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  • Writer's pictureLannie Neely III

Land of Mist Preface

São Paulo is a massive city—a tremendous, sprawling deity at the heart of Brazilian history, economy, and identity. At a time it was lovingly known as “Terra da Garoa,” or as we might say in English, Land of Mist. The title itself provokes wondrous São Paulo imagery: Land of Mist! You might envision swathes of deep fog, rich in mystery, darkness, possibility, and romance. But Land of Mist is a misleading translation. 

Literally, it might be better to translate “Terra da Garoa” to Land of Sprinkles or Land of Drizzle, indicating the soft rain that falls freely any time of the year. With that blunt translation, the romance dies, and São Paulo is rendered a feeble, wavering concentration of desperation and moistures. The Land of Drizzle! In truth, and in comedic effect—the comedy of course being cosmic, inescapable—is that the lustre of São Paulo is bolstered and quelled, in equal proportion, by external comprehension. It is at once sharpened and culled when battered against the English tongue or the foreign eye or the global mind. It defies translation, to put it simply. And any attempt to translate is artistic injustice to a degree that should make the communicator feel sticky with shame and heavy with guilt at what a careless and shallow result would be birthed from even the most thoughtful and well-intentioned mind of a person who has not been born and raised there. To bend São Paulo to any worded form is to kill São Paulo. It’s unfair. It’s wretched. It’s wicked and misrepresentative.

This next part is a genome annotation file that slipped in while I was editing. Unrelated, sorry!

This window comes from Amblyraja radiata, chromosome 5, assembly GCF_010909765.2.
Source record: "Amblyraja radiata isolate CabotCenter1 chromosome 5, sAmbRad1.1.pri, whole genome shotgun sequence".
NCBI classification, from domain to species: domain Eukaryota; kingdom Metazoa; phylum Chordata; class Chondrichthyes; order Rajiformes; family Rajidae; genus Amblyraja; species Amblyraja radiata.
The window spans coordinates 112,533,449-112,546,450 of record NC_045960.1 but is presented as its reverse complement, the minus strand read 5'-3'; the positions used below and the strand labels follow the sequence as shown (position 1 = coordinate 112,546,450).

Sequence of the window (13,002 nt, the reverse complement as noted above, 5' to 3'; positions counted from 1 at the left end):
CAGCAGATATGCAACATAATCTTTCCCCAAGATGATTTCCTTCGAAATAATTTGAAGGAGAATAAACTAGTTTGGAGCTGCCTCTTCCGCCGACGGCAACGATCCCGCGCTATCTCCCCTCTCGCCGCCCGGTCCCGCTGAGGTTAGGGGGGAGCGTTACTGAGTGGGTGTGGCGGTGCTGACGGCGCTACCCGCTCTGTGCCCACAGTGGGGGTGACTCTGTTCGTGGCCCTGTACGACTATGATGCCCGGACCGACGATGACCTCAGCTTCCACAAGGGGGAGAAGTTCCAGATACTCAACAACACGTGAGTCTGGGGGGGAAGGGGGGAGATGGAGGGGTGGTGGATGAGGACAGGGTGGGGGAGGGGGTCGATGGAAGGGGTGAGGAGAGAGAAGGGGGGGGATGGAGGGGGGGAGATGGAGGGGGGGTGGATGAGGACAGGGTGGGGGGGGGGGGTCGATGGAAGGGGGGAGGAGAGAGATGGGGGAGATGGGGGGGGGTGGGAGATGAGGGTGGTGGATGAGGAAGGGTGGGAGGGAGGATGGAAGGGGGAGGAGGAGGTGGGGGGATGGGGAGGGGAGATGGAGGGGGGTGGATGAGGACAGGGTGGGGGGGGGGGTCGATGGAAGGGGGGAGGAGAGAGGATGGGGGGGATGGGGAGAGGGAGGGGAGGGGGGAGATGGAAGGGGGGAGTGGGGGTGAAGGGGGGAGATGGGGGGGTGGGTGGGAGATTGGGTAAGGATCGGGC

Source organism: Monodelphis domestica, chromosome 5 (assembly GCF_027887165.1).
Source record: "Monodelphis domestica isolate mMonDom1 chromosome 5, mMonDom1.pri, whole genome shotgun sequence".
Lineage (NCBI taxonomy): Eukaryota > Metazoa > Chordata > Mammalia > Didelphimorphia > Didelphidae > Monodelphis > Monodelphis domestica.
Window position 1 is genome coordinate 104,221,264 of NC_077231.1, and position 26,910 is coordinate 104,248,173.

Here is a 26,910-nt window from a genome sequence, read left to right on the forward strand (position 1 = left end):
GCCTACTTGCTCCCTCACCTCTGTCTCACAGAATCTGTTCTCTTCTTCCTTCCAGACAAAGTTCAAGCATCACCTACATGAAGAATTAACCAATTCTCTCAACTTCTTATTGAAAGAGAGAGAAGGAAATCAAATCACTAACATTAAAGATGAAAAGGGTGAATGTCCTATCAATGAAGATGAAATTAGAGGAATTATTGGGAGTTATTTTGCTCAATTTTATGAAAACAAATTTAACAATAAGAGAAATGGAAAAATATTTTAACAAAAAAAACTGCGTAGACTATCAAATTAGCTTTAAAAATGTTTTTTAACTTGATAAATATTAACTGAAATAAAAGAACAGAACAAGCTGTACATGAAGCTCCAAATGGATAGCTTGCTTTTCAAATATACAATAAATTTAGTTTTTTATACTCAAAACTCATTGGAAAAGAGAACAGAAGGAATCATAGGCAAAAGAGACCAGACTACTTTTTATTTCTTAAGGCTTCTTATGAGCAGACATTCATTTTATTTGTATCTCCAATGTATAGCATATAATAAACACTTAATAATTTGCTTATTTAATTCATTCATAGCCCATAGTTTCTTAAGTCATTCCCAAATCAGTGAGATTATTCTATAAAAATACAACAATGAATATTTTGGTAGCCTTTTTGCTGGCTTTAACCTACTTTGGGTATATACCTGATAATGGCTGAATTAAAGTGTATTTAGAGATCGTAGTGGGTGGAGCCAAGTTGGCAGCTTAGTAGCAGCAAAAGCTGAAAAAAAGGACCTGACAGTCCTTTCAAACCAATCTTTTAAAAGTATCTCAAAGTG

Here’s my story based on this Land of Mist.




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